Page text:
Hillary Clinton is campaigning that she, of all the candidates, is the one who is a “champion for women and girls” specifically because, among other things, she protects “women’s reproductive health” and “confronts violence against women.” Her primary talking point is that she has worked 30 years for women and children. The media and various groups accept this claim without examining just how illogical it is and without considering the cruel irony.
Let’s look at Mrs. Clinton’s assertion that she is a champion of girls and women. Hillary Clinton is a Planned Parenthood, pro-abortion advocate. No one denies that. Her stance has become more and more strident. She no long uses the phrase of years ago that abortion should be “safe, legal and rare.” “Rare” is gone from that trio to be replaced by “publically funded.” She is advancing abortions. She is ardently pro-abortion.
Think about what this means. The number of abortions in the United States since Roe v. Wade is over 58,000,000. The distribution of boys to girls in live-birth statistics gives a slight edge to boys: 51 percent boys to 49 percent girls. Assuming that the sex ratio (boys to girls) for children aborted is roughly the same as for live births, this means that just under 29,000,000 girls have lost their lives to abortion since 1973. One can quibble about these numbers, but the fact remains that millions of girls’ lives have been snuffed out while they were still in the womb.
At least for these pre-born girls, Mrs. Clinton can hardly be said to be their “champion.” In fact, the policies that she advocates continue to make possible the taking of the lives of these innocents by the abortionists’ instruments of destruction—scalpels and suction.
If this is not violence against women, one has a hard time imagining why it isn’t.
For the unborn girls this is, of course, an unspeakable tragedy. They will never experience the safety of their mother’s or father’s arms. They will never have an infancy, a girlhood, a youth. They will never play as a tomboy with the neighborhood children, they will never learn to read or write, wear a frilly dress, sing a popular song, kick a winning soccer goal, or attend a prom. They will never graduate from high school, marry or themselves give birth to children. Those opportunities are irrevocably denied them, often because of the press of careers of their mothers, the irresponsibility of their fathers, and sometimes, mere inconvenience.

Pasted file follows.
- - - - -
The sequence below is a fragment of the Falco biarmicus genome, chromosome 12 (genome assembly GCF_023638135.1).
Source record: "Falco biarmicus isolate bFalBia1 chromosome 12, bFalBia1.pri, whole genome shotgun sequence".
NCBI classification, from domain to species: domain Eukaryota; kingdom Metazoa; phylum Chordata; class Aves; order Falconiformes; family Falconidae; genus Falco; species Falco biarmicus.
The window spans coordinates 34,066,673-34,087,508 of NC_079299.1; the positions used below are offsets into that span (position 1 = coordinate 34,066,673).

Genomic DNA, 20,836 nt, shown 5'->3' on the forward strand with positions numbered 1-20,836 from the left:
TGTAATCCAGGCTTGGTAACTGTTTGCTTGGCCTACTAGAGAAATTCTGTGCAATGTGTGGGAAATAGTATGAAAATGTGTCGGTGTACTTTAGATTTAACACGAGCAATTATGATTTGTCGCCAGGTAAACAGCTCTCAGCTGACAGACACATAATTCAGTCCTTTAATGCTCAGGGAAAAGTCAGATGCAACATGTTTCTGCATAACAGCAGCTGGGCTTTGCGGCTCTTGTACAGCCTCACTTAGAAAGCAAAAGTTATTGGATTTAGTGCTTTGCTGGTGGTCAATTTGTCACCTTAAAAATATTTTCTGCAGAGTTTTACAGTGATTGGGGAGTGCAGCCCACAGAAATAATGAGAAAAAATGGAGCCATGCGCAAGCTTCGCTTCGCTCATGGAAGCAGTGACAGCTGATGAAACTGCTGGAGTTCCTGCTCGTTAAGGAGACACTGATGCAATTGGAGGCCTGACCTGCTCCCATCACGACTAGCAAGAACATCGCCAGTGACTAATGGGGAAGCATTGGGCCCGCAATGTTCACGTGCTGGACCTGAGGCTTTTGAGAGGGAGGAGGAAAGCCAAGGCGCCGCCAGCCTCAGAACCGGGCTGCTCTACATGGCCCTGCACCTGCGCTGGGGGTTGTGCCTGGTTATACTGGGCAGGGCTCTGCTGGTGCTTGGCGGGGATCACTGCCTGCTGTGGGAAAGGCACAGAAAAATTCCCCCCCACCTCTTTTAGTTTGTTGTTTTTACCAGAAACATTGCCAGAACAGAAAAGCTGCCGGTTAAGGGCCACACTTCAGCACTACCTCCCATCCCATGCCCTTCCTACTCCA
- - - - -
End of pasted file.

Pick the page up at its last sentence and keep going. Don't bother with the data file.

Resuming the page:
For American society, abortion is also an immeasurable loss. For these unborn women do not become our teachers, nurses, business leaders, civic volunteers, our scientists, astronauts, sports heroes, mothers, grandmothers, church members, etc. And they do not and cannot become our U.S. senators, secretaries of state, or even our presidents.
A society’s public policies and public officials should be evaluated by how they treat the most vulnerable of their citizenry. Unborn babies are the most defenseless of “cubs” who have no way to protest or grasp their maltreatment through the amniotic fluid that envelops them. Their hands cannot fight off aggressors nor are their voices able to cry for protection.
In the name of all that is decent, it is time to end this outrage. What is absolutely clear is that millions of girls have been deprived of their womanhood by the very ones who claim to be their “champion.” What a cruel irony.
Dr. John A. Sparks is the retired dean of Arts & Letters at Grove City College and a fellow for The Center for Vision & Values. He is a graduate of the University of Michigan Law School and a member of the State Bar of Pennsylvania. He is a frequent contributor of articles based upon U.S. Supreme Court developments.
Publication date: October 19, 2016